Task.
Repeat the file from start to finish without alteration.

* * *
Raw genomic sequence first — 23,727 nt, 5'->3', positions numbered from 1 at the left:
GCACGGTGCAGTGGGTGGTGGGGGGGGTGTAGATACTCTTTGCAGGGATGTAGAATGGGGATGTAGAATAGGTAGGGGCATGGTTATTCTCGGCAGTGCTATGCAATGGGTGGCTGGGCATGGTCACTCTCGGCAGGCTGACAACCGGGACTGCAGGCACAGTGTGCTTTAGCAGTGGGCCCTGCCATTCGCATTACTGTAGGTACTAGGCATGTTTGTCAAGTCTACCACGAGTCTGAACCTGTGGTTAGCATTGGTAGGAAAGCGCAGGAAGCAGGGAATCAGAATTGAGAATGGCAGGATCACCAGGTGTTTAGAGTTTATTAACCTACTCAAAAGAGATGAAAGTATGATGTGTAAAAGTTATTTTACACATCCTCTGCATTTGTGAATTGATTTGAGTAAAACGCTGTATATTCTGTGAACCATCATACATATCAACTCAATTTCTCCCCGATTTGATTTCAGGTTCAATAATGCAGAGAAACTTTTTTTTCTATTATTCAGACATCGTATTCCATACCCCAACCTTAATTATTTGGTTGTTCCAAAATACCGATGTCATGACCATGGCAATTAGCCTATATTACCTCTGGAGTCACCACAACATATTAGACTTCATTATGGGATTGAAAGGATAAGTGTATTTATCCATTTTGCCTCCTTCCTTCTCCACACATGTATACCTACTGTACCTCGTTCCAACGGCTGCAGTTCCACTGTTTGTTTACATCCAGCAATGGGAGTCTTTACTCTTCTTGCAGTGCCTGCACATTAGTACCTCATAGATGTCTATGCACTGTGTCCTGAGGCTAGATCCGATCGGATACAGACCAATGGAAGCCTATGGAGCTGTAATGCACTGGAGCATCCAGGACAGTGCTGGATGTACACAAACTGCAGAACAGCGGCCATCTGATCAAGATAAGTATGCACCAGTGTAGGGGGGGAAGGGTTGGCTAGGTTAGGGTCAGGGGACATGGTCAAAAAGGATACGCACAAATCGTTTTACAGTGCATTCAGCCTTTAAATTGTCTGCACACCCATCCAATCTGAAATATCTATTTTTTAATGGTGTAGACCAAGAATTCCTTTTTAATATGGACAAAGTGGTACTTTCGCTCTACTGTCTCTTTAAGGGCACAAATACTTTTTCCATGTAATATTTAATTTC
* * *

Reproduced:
Raw genomic sequence first — 23,727 nt, 5'->3', positions numbered from 1 at the left:
GCACGGTGCAGTGGGTGGTGGGGGGGGTGTAGATACTCTTTGCAGGGATGTAGAATGGGGATGTAGAATAGGTAGGGGCATGGTTATTCTCGGCAGTGCTATGCAATGGGTGGCTGGGCATGGTCACTCTCGGCAGGCTGACAACCGGGACTGCAGGCACAGTGTGCTTTAGCAGTGGGCCCTGCCATTCGCATTACTGTAGGTACTAGGCATGTTTGTCAAGTCTACCACGAGTCTGAACCTGTGGTTAGCATTGGTAGGAAAGCGCAGGAAGCAGGGAATCAGAATTGAGAATGGCAGGATCACCAGGTGTTTAGAGTTTATTAACCTACTCAAAAGAGATGAAAGTATGATGTGTAAAAGTTATTTTACACATCCTCTGCATTTGTGAATTGATTTGAGTAAAACGCTGTATATTCTGTGAACCATCATACATATCAACTCAATTTCTCCCCGATTTGATTTCAGGTTCAATAATGCAGAGAAACTTTTTTTTCTATTATTCAGACATCGTATTCCATACCCCAACCTTAATTATTTGGTTGTTCCAAAATACCGATGTCATGACCATGGCAATTAGCCTATATTACCTCTGGAGTCACCACAACATATTAGACTTCATTATGGGATTGAAAGGATAAGTGTATTTATCCATTTTGCCTCCTTCCTTCTCCACACATGTATACCTACTGTACCTCGTTCCAACGGCTGCAGTTCCACTGTTTGTTTACATCCAGCAATGGGAGTCTTTACTCTTCTTGCAGTGCCTGCACATTAGTACCTCATAGATGTCTATGCACTGTGTCCTGAGGCTAGATCCGATCGGATACAGACCAATGGAAGCCTATGGAGCTGTAATGCACTGGAGCATCCAGGACAGTGCTGGATGTACACAAACTGCAGAACAGCGGCCATCTGATCAAGATAAGTATGCACCAGTGTAGGGGGGGAAGGGTTGGCTAGGTTAGGGTCAGGGGACATGGTCAAAAAGGATACGCACAAATCGTTTTACAGTGCATTCAGCCTTTAAATTGTCTGCACACCCATCCAATCTGAAATATCTATTTTTTAATGGTGTAGACCAAGAATTCCTTTTTAATATGGACAAAGTGGTACTTTCGCTCTACTGTCTCTTTAAGGGCACAAATACTTTTTCCATGTAATATTTAATTTC